Rdng wtht vwls

Posted in excerpts, research by Lina A.Hadi on July 3, 2011

Research, from ‘Reading a script without vowels’ by James Barr, In Writing Without Letters


” In order to understand the process of understanding, it will be useful to begin with the reading of a pointed text, i.e. one to which have been added all the marks which indicate vowels, absence of a vowel, etc. A pointed Semitic text of this kind can be considered as a text with three bands. A European alphabetic text has one band, one series of letters which you read in succession from left to right, In a Semitic text you have a central band, furnished by the ‘consonantal’ text, and a band above and below in which lie the marks for vowels. The operation of reading can be thought of as the combination of the three bands into one unilinear series. The rules for doing this are quite simple: you read the first sign in the central band, i.e. the first consonant; then you add to this any vowel indicate by a mark in the bands above and below, then you pass on to the next sign in the central band, and do on. (Barr, 1976, 79)”


Two reading processes of reading consonantal scripts, represented schematically by the author:

Pointed text: written signs –> full phoneme series –>semantic interpretation

unpointed text: written signs –> semantic interpretation –> full phoneme series


The reading of traditional but unpointed text works by a sort of two-source method,

(“reading .. being understood to include both translation into the medium of sound and semantic understanding of the meaning.”)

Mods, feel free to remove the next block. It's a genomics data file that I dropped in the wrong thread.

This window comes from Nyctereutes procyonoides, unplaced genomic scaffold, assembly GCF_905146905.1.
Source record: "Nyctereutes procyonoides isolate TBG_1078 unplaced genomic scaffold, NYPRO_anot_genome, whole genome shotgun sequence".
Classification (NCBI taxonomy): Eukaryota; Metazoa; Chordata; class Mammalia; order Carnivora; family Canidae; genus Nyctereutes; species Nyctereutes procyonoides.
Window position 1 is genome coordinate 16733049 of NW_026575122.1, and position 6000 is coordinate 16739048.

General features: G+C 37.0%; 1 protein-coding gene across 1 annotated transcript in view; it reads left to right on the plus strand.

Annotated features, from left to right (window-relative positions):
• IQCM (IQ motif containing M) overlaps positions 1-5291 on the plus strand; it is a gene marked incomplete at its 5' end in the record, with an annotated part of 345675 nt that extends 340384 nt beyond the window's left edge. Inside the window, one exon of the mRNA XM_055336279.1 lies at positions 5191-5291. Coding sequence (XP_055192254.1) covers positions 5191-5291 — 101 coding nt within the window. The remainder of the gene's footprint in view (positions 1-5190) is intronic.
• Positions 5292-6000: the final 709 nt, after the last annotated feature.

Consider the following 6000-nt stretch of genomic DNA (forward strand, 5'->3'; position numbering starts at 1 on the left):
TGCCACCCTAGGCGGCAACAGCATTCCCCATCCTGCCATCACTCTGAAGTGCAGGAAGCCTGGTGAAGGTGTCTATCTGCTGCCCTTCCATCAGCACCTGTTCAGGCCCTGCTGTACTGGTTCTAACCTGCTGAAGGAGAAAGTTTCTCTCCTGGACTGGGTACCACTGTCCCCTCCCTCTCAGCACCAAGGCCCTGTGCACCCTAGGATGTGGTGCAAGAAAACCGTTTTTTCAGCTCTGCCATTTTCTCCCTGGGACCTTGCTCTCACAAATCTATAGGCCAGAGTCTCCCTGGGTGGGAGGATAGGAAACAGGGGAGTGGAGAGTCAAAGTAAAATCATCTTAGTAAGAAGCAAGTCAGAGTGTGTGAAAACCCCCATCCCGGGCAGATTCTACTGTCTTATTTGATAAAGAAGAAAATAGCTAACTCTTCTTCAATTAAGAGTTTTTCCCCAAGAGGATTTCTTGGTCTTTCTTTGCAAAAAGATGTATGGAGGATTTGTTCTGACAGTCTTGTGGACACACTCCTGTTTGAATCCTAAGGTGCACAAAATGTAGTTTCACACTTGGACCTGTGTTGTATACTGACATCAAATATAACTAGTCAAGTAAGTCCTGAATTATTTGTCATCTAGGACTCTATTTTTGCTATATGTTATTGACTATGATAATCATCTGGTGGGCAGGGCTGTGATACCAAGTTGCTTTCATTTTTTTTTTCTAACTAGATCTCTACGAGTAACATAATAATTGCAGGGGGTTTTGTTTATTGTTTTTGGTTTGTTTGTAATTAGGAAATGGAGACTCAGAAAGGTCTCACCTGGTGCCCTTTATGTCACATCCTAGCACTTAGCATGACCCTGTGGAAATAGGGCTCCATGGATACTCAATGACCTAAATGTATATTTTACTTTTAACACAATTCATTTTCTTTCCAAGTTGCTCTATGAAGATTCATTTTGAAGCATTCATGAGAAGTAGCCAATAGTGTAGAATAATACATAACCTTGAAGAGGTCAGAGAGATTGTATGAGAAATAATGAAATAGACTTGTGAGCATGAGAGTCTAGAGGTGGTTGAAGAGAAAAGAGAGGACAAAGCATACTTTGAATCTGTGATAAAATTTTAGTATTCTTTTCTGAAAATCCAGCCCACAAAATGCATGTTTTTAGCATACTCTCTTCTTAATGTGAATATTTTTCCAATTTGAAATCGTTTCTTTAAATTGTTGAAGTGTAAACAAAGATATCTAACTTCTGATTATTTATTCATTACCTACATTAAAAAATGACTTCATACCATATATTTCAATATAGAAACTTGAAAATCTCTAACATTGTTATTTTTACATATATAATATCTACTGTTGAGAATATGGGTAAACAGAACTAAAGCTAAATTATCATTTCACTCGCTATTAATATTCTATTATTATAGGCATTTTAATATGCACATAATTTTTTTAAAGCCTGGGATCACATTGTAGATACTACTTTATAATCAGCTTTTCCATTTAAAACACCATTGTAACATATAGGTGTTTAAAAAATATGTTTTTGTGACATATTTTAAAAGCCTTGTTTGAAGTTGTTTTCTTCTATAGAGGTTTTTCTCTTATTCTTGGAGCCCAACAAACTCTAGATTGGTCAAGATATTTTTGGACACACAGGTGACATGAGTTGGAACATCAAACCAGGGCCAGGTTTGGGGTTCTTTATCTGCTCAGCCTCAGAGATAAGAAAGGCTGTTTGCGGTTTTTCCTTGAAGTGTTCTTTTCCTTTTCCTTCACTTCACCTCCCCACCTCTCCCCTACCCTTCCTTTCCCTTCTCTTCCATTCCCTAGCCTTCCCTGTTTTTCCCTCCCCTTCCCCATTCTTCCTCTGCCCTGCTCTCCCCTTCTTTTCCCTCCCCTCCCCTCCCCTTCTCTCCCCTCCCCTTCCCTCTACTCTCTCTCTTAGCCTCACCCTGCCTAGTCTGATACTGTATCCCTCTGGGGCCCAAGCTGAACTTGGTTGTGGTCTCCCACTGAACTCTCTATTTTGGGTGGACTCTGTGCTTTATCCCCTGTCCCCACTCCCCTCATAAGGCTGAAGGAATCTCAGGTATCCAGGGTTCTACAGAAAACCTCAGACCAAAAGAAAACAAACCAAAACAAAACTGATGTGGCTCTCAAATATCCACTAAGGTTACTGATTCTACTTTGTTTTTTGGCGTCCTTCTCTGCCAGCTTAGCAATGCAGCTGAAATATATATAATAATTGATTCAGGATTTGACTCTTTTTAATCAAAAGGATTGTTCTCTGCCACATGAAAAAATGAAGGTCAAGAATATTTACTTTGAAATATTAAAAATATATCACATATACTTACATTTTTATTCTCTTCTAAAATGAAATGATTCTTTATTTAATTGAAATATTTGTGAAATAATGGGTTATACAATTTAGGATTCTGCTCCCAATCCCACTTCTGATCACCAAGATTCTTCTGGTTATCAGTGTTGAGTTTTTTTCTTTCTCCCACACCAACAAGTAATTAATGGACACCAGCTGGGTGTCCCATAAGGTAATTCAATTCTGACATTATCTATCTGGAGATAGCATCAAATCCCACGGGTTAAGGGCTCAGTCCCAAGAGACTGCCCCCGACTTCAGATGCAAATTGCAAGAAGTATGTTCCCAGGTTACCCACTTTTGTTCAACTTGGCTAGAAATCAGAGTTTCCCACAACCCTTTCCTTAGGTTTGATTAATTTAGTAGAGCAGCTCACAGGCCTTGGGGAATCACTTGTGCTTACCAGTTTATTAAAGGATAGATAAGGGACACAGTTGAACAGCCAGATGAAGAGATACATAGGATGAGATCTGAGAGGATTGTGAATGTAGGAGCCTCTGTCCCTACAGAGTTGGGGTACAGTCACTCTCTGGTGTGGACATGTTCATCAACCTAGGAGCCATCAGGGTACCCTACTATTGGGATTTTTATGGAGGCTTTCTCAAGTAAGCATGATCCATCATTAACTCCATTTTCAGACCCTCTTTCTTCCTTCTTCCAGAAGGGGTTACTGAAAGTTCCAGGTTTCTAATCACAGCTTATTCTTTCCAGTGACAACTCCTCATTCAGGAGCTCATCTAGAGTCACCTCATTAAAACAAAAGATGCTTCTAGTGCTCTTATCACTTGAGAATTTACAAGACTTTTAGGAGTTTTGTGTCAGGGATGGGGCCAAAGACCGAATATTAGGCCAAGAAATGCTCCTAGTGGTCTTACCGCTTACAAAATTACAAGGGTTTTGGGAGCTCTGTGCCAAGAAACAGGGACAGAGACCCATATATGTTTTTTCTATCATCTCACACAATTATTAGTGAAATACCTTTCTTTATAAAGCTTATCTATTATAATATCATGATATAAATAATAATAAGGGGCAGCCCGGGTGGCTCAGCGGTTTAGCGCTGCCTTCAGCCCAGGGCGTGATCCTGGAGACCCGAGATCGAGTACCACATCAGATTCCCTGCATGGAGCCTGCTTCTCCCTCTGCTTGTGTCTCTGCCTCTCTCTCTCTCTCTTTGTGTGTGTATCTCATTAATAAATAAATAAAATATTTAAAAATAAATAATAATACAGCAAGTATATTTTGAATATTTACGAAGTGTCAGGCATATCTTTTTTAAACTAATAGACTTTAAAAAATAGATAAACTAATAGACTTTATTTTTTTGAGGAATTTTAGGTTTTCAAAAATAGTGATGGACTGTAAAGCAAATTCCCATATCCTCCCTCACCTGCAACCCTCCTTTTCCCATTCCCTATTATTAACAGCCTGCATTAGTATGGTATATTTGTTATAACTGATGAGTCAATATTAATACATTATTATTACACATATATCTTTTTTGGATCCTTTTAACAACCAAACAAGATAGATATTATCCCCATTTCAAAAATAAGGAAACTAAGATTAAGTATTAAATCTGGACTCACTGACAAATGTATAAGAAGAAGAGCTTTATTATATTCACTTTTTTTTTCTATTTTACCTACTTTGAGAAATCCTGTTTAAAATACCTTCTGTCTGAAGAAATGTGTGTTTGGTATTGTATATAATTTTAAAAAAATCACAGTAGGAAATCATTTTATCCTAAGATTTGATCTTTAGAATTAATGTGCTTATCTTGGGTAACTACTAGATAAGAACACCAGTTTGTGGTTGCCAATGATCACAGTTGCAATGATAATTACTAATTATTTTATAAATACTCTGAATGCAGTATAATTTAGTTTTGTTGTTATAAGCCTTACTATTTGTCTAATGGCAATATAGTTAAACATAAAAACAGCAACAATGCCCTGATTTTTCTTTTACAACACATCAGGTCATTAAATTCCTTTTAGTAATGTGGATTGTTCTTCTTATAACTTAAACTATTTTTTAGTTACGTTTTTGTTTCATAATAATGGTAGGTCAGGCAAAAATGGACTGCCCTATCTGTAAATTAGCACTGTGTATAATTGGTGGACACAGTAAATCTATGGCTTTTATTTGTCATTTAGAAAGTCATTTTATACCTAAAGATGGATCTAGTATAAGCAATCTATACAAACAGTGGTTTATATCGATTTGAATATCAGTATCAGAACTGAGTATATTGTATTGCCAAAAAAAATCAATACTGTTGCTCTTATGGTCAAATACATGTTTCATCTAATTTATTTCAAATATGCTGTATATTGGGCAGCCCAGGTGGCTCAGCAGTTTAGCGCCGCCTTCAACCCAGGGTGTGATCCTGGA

Interpretation of consonantal unpointed text can be derived from the following three clues:

1. word patterns
2. clues from syntax
3. semantic context

(Barr, 1976, 86)


Posted in excerpts, research by Lina A.Hadi on June 30, 2011

Excerpt from ‘Shapes for Sounds‘ (Timothy Donaldson)

” The popularity of Blackletter created lines of letters that looked so alike they were even described with a weaving term, Textura, (from which we also get the word; text).  Therefore, scribes began adding a short dash above the letter to identify it.  The dash eventually became a dot, which was originally called a tittle.  ”

“J is the youngest letter in the Latin alphabet. The Latin alphabet is about 2,700 years old, but J is only about 300 years old … The practice of elongating the stem of the letter i began for the same reason as that of placing a tittle, or small mark, above the letter – differentiation. This lengthened stroke showed when the letter i was being used as a consonant, originally as a Y sound but gradually firming into a J sound as Latin spread through Europe. Also, when a Latin word ended with a double i as in Filii,  a long i (j) would be used to mark the letter pair as different from an n as in Filij… j eventually got the dot from i as well, and was retrospectively given a capital letter.”

I’ve been wondering about this for a while now, the dots don’t really make any sense now, do they?